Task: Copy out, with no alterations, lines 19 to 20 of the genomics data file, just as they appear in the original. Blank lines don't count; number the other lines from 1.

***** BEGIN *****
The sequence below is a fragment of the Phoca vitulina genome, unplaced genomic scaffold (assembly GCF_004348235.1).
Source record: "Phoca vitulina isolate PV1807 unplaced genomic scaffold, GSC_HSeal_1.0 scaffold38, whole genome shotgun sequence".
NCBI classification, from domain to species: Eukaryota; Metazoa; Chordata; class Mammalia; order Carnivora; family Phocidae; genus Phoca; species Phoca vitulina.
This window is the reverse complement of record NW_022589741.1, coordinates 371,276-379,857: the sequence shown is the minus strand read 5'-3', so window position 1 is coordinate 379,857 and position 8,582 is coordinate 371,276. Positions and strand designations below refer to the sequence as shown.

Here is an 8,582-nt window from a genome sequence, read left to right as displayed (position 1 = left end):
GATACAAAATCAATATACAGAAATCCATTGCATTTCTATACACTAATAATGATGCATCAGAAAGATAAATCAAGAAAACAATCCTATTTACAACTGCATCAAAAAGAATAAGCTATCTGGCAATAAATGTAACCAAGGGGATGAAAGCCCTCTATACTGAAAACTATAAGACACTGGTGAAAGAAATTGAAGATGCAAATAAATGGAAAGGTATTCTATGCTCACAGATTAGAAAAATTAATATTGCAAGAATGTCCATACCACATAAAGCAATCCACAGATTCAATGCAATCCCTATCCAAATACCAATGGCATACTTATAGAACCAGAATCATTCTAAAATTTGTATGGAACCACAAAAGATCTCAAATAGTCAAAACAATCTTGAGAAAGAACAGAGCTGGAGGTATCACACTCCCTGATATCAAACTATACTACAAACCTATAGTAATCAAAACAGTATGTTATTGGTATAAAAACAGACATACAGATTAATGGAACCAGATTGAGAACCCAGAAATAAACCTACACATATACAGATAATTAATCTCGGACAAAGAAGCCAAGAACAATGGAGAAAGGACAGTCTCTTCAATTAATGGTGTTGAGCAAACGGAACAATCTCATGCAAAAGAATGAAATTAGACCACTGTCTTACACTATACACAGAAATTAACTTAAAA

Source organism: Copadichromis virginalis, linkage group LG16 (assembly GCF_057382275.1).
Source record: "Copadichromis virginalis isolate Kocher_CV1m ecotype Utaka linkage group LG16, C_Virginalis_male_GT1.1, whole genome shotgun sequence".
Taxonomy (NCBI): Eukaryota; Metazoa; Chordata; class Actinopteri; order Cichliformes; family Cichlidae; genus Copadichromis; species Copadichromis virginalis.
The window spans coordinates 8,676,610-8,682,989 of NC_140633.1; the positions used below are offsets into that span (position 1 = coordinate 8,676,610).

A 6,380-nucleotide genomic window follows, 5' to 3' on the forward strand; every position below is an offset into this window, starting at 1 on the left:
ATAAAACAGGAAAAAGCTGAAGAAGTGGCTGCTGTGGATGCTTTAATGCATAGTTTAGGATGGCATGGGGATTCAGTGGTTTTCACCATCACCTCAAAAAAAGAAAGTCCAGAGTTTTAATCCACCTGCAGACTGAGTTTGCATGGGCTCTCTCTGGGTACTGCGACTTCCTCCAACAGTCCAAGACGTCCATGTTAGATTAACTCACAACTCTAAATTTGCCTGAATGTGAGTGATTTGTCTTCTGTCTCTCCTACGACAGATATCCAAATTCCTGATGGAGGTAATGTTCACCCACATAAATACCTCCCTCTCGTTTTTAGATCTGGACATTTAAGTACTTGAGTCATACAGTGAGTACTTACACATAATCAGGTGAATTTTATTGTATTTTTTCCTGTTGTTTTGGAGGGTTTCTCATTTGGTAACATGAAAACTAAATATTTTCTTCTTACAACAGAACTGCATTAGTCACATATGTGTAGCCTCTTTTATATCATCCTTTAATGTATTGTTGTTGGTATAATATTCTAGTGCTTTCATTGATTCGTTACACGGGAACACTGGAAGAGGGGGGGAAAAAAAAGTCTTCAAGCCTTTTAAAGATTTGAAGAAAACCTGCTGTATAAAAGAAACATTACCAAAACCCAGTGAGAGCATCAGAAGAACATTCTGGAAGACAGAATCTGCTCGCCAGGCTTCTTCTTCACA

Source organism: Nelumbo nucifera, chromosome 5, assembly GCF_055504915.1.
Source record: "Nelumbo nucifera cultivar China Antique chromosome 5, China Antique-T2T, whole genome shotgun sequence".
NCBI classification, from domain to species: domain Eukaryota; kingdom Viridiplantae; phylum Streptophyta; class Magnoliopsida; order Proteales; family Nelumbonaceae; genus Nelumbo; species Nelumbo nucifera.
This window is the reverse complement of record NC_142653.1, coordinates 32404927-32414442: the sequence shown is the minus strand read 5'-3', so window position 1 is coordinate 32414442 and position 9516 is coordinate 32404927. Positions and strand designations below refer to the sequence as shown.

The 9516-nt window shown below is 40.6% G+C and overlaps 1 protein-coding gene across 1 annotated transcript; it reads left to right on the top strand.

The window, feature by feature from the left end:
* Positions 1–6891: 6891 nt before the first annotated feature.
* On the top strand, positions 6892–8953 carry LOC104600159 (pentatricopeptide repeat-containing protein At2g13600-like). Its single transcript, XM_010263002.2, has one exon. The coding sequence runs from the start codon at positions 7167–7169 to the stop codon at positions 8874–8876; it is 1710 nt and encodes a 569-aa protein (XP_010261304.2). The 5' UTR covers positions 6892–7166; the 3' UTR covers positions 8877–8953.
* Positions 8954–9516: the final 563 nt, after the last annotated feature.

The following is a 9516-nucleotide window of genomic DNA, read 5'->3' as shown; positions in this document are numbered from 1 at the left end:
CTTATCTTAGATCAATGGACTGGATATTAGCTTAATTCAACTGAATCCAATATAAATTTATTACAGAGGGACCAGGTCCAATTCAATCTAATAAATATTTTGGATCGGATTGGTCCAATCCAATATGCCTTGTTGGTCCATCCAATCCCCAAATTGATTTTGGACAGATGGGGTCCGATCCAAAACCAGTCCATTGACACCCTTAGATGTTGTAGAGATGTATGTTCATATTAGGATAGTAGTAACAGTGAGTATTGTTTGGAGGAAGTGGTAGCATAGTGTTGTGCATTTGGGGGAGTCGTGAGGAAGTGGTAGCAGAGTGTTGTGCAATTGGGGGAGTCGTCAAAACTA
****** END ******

* Positions 1–6891: 6891 nt before the first annotated feature.
* On the top strand, positions 6892–8953 carry LOC104600159 (pentatricopeptide repeat-containing protein At2g13600-like). Its single transcript, XM_010263002.2, has one exon. The coding sequence runs from the start codon at positions 7167–7169 to the stop codon at positions 8874–8876; it is 1710 nt and encodes a 569-aa protein (XP_010261304.2). The 5' UTR covers positions 6892–7166; the 3' UTR covers positions 8877–8953.